Show Figures

Graphical abstract

Article
Selection Consistency of Lasso-Based Procedures for Misspecified High-Dimensional Binary Model and Random Regressors
Entropy 2020, 22(2), 153; https://doi.org/10.3390/e22020153 - 28 Jan 2020
Cited by 3 | Viewed by 1115
Abstract
We consider selection of random predictors for a high-dimensional regression problem with a binary response for a general loss function. An important special case is when the binary model is semi-parametric and the response function is misspecified under a parametric model fit. When [...] Read more.
We consider selection of random predictors for a high-dimensional regression problem with a binary response for a general loss function. An important special case is when the binary model is semi-parametric and the response function is misspecified under a parametric model fit. When the true response coincides with a postulated parametric response for a certain value of parameter, we obtain a common framework for parametric inference. Both cases of correct specification and misspecification are covered in this contribution. Variable selection for such a scenario aims at recovering the support of the minimizer of the associated risk with large probability. We propose a two-step selection Screening-Selection (SS) procedure which consists of screening and ordering predictors by Lasso method and then selecting the subset of predictors which minimizes the Generalized Information Criterion for the corresponding nested family of models. We prove consistency of the proposed selection method under conditions that allow for a much larger number of predictors than the number of observations. For the semi-parametric case when distribution of random predictors satisfies linear regressions condition, the true and the estimated parameters are collinear and their common support can be consistently identified. This partly explains robustness of selection procedures to the response function misspecification. Full article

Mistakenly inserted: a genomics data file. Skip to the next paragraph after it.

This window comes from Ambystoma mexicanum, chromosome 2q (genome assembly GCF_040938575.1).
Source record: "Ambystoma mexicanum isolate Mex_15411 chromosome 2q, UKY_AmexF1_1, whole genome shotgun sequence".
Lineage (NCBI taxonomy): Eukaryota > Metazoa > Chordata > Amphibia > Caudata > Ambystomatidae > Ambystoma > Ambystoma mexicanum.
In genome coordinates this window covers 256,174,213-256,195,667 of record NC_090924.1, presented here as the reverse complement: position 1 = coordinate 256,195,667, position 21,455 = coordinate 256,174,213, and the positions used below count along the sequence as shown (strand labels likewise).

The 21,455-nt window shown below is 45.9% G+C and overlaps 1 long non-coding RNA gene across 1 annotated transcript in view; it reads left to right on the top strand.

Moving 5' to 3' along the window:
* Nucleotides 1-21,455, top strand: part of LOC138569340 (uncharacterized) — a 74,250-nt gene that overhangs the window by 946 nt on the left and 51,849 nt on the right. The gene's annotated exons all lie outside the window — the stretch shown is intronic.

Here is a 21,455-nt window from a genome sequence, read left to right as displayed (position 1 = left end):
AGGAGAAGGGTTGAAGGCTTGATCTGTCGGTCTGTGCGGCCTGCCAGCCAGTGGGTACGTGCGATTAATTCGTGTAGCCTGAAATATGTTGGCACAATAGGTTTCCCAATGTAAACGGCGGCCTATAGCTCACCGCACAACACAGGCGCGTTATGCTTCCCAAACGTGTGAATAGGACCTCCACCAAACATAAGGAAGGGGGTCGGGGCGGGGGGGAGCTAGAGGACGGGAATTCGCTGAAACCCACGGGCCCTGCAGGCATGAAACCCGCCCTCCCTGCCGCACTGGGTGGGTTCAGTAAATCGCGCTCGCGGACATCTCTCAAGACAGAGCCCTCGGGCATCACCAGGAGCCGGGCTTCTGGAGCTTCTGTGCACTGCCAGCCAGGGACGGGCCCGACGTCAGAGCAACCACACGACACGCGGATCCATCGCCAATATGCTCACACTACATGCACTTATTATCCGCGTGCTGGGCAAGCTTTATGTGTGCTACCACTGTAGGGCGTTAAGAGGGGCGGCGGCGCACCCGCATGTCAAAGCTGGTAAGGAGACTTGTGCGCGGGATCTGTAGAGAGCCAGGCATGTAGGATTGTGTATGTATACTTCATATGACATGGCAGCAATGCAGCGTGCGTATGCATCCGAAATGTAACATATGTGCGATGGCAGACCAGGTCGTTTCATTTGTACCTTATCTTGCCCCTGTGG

Show Figures

Figure 1

Article
Estimation of Dynamic Networks for High-Dimensional Nonstationary Time Series
Entropy 2020, 22(1), 55; https://doi.org/10.3390/e22010055 - 31 Dec 2019
Cited by 2 | Viewed by 1657
Abstract
This paper is concerned with the estimation of time-varying networks for high-dimensional nonstationary time series. Two types of dynamic behaviors are considered: structural breaks (i.e., abrupt change points) and smooth changes. To simultaneously handle these two types of time-varying features, a two-step approach [...] Read more.
This paper is concerned with the estimation of time-varying networks for high-dimensional nonstationary time series. Two types of dynamic behaviors are considered: structural breaks (i.e., abrupt change points) and smooth changes. To simultaneously handle these two types of time-varying features, a two-step approach is proposed: multiple change point locations are first identified on the basis of comparing the difference between the localized averages on sample covariance matrices, and then graph supports are recovered on the basis of a kernelized time-varying constrained L 1 -minimization for inverse matrix estimation (CLIME) estimator on each segment. We derive the rates of convergence for estimating the change points and precision matrices under mild moment and dependence conditions. In particular, we show that this two-step approach is consistent in estimating the change points and the piecewise smooth precision matrix function, under a certain high-dimensional scaling limit. The method is applied to the analysis of network structure of the S&P 500 index between 2003 and 2008. Full article
Show Figures

Figure 1

Back to TopTop